Kopust

From Wikipedia, the free encyclopedia
  (Redirected from Kapust (Hasidic dynasty))
Jump to: navigation, search

The Kopust branch of the Chabad Hasidic movement was founded in 1866 by Rabbi Yehuda Leib Schneersohn after the death of the third rebbe of Chabad, Rabbi Menachem Mendel Schneersohn. The movement is named after the town Kopys in the Vitebsk Region of present-day Belarus, where Rabbi Yehuda Leib Schneersohn settled after his father's death.

The Kopust dynasty had four rebbes in total. Following the death of its last rebbe, the movement's membership dwindled and now has a few chasidim in Jerusalem and Chicago, IL.[citation needed]

History[edit]

Kopust is an offshoot of the Chabad-Lubavitch movement. The Chabad movement, founded by Shneur Zalman of Liadi, produced multiple offshoot groups through its 300 year history. The death of the third Chabad rebbe Menachem Mendel Schneersohn led to a dispute over his succession leading to the founding of Kopust.

At the time of its founding, Kopust sought to be the rightful heir to the legacy of the first three rebbes of Chabad.

Founding[edit]

Rabbi Menachem Mendel Schneersohn, also known as the "Tzemach Tzedek", had seven sons. Following Rabbi Menachem Mendel's death 1866, a dispute arose among several of his sons over the father's succession. While the youngest son, Rabbi Shmuel Schneersohn assumed the title of rebbe in the town of Lubavitch, another brother, Rabbi Yehuda Leib Schneersoh], assumed the title of rebbe in the town of Kopys in Belarus). Rabbi Yehuda Leib died less than a year later and was succeeded by his son Rabbi Shlomo Zalman Schneersohn.[1]

Leadership[edit]

The Kopust movement had four rebbes:[2]

  • Rabbi Yehuda Leib Schneersohn (1808-1866), known as the Maharil[3] of Kopust. He founded the movement after the death of his father, Rabbi Menachem Mendel Scheersohn.
  • Rabbi Shlomo Zalman Schneersohn (1830–1900), oldest son of Rabbi Yehuda Leib, assumed his father’s position in Kopust. He is the author of a work on Hasidism titled "Magen Avot" ("Shield of the Fathers").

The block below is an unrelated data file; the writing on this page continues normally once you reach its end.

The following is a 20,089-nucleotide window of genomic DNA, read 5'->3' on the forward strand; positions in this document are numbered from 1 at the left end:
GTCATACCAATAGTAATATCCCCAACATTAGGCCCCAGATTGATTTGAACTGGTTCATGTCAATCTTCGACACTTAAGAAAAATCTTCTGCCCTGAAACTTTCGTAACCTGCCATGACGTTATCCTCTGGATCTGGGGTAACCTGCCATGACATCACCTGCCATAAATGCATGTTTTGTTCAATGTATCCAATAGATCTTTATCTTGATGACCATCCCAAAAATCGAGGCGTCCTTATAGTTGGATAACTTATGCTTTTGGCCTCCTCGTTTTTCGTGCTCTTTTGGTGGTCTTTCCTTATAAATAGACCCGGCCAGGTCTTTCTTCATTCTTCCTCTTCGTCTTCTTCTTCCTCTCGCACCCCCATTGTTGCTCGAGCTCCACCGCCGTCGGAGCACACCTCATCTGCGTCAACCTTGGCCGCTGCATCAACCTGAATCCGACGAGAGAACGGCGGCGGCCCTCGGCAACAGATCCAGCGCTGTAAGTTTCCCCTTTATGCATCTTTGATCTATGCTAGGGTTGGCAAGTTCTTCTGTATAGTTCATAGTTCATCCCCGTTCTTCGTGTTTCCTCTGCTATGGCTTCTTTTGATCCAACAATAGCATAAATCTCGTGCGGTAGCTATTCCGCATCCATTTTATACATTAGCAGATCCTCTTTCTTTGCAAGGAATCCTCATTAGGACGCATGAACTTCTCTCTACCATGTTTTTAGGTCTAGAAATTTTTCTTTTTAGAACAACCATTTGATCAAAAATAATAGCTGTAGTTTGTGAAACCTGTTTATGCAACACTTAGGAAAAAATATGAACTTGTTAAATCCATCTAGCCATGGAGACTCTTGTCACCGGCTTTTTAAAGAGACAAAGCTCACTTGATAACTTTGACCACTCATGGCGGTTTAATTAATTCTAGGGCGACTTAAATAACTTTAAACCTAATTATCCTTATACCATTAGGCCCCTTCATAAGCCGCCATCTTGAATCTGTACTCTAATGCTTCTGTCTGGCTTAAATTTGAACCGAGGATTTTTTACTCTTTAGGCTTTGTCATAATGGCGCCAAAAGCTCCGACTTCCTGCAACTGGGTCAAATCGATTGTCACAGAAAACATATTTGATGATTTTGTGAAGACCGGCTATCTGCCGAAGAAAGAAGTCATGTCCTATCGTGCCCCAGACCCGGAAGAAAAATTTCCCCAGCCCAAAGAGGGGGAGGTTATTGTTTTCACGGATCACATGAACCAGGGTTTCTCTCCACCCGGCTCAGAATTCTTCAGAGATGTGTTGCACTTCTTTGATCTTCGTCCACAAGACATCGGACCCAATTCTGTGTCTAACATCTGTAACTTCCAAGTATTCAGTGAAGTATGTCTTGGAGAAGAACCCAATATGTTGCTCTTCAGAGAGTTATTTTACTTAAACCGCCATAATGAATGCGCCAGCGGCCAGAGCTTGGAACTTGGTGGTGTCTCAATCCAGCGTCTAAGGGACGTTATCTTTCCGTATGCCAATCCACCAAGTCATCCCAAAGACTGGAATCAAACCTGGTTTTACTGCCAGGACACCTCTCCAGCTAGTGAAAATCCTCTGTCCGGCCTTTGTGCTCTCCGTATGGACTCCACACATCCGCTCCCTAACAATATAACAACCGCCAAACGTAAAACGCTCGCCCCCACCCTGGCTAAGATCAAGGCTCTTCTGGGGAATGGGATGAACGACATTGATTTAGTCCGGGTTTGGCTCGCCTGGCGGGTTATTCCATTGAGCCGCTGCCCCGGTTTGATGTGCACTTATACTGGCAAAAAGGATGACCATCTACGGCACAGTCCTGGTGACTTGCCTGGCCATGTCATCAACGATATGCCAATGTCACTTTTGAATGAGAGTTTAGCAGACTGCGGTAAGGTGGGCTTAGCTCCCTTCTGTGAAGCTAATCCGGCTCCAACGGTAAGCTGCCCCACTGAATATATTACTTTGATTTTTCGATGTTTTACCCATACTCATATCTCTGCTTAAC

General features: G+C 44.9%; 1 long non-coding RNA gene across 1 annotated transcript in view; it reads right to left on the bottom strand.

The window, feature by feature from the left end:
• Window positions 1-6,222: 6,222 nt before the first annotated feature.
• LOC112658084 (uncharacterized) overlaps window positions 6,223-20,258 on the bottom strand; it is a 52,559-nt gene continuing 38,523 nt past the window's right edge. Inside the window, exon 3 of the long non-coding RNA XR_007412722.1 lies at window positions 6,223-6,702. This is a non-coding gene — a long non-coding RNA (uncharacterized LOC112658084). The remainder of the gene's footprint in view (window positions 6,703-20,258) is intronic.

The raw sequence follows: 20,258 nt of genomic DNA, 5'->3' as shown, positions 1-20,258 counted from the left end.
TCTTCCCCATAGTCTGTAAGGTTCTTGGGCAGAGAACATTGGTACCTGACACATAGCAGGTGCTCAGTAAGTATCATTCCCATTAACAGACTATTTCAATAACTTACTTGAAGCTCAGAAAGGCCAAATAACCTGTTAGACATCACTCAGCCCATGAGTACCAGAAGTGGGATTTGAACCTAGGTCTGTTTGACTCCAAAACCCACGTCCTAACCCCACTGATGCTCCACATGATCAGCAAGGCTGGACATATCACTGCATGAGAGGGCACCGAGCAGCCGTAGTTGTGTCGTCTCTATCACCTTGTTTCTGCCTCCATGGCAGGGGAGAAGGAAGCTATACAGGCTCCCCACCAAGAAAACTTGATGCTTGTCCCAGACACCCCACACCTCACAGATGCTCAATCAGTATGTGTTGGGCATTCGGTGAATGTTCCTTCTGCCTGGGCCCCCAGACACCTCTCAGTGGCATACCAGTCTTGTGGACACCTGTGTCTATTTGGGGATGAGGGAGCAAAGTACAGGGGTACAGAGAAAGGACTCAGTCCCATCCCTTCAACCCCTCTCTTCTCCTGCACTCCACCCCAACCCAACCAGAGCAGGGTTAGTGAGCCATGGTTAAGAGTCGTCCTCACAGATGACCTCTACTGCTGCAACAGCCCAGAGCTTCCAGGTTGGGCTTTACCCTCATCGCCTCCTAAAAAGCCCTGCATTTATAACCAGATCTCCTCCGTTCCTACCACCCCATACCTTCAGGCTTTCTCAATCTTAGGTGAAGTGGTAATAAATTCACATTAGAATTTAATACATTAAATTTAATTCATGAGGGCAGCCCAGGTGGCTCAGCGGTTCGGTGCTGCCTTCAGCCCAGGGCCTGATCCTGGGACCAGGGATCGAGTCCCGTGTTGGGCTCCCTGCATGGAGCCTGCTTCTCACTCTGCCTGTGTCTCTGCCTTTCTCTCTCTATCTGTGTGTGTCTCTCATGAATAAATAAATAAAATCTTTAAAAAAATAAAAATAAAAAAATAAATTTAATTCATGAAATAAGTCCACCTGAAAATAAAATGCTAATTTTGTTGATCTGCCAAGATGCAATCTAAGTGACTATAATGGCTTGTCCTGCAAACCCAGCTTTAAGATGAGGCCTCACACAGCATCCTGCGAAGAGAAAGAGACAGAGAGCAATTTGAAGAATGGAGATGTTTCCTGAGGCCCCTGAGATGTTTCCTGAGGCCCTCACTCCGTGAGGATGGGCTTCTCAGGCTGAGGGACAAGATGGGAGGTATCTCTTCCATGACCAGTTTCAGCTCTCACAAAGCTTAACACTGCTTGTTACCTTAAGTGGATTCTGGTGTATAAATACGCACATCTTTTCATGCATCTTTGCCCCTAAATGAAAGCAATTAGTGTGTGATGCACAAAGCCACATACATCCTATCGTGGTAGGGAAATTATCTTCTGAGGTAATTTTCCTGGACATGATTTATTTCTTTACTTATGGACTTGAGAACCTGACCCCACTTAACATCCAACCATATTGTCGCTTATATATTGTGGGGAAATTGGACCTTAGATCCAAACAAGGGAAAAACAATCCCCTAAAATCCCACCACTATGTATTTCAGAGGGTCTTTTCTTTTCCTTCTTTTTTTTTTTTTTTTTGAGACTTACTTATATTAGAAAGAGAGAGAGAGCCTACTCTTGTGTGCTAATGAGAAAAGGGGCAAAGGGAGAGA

• Rabbi Shalom Dovber Schneersohn of Rechitsa (1834-1908), known as the Rashab of Rechitsa.[4] Succeeding his brother, Rabbi Shlomo Zalman, Rabbi Shalom Dovber served as the Kopuster movement's rebbe in the town of Rechitsa.[5] Rabbi Shalom Dovber seems to have died without a successor.
  • Rabbi Shmaryahu Noah Schneersohn (1842–1924), known as Shmaryahu Noah of Babruysk. Succeeding his brother, Rabbi Shlomo Zalman, Rabbi Shmaryahu Noah served as the Kopuster movement's rebbe in the town of Babruysk.[6] Other sources claim Rabbi Shmaryahu Noah succeeded his brother, Rabbi Shlomo Zalman Schneersohn as leader of the group in the year 1900 after Rabbi Shlomo Zalman died.[7][2][8][9] He was rav of the chasidim in Babruysk from 1872, and founded a yeshiva there in 1901.[10] He authored a two volume work on Hasidism, titled "Shemen LaMaor" ("Light for the Luminary").[7][8][9]

Kopust today[edit]

It is thought that after the death of the fourth rebbe of Kopust, the adherents of the Kopuster movement rejoined the Chabad-Lubavitch movement.[7]

The oldest extant Chabad synagogue in Israel, the Ohel Yitzchok (אהל יצחק) synagogue in the Mea Shearim neighborhood of Jerusalem—also called the Baal HaTanya Shul (Yiddish: בעל התניא שול: "Baal HaTanya's synagogue")—active since 1900, was originally affiliated with Kopust.[11] As a matter of fact, when the Lubavitcher Rebbe, Yosef Yizhak Shneerson, visited Jerusalem in 1932, he was pointedly not welcomed at this synagogue.[citation needed]

Relationship with Chabad-Lubavitch[edit]

While the Kopust movement originally rivaled the Chabad-Lubavitch movement over the succession of the third Chabad rebbe, the sixth Lubavitcher Rebbe, Rabbi Yosef Yitzchak Schneersohn referred to the Rebbes of Kopust as "Admorim",[12] or rebbes.[1] This may be seen as a sign of respect to the Kopust dynasty.

Works[edit]

  • Magen Avos of Rabbi Shlomo Zalman Schneerson
  • Shemen La'Maor of Rabbi Shmaryahu Noah Schneersohn vol. 1 vol. 2

References[edit]

  1. ^ a b Schneersohn, Yosef Yitzchak & Schneerson, Menachem Mendel. Hayom Yom. Introduction. Kehot Publication Society. Brooklyn, NY. 1946.
  2. ^ a b Loewenthal, Naftali. Communicating the Infinite: The Emergence of the Habad School. University of Chicago Press. (1990): p. 244.
  3. ^ a Hebrew acronym for "Moreinu HaRav Yehuda Leib"
  4. ^ a Hebrew acronym for "Rav Shalom Ber"
  5. ^ Kaminetzky, Yosef. Y. Days in Chabad. Kehot Publication Society. Brooklyn, NY. (2005): p. 21.
  6. ^ Kaminetzky, Yosef. Y. Days in Chabad. Kehot Publication Society. Brooklyn, NY. (2005): p. 93.
  7. ^ a b c Lowenthal, Naftali. Schneersohn, Shmaryahu Noah. Encyclopedia of Hasidism. Jason Aronson Publishers. London. 1996.
  8. ^ a b Schneerson, Shmaryahu Noah. Shemen La'moar. Vol. 1. Kfar Chabad, Israel. (1964): p. 1. Available at HebrewBooks.org
  9. ^ a b Schneerson, Shmaryahu Noah. Shemen La'moar. Vol. 2. Kfar Chabad, Israel. (1967): p. 1. Available at HebrewBooks.org
  10. ^ Kaminetzky, Yosef. Y. Days in Chabad. Kehot Publication Society. Brooklyn, NY. (2005): p. 92-93.
  11. ^ Baharan, David (3 January 2012). "בית חסידים הראשונים‎". המבשר (in Hebrew) (Beitar Illit). sec. המבשר קהילות‎; pp. 12–13. OCLC 646840447. Retrieved 8 October 2013. 
  12. ^ Hebrew acronym for Adoneinu Moreinu v'Rabeinu, a term for a Chassidic Rebbe or Grand Rabbi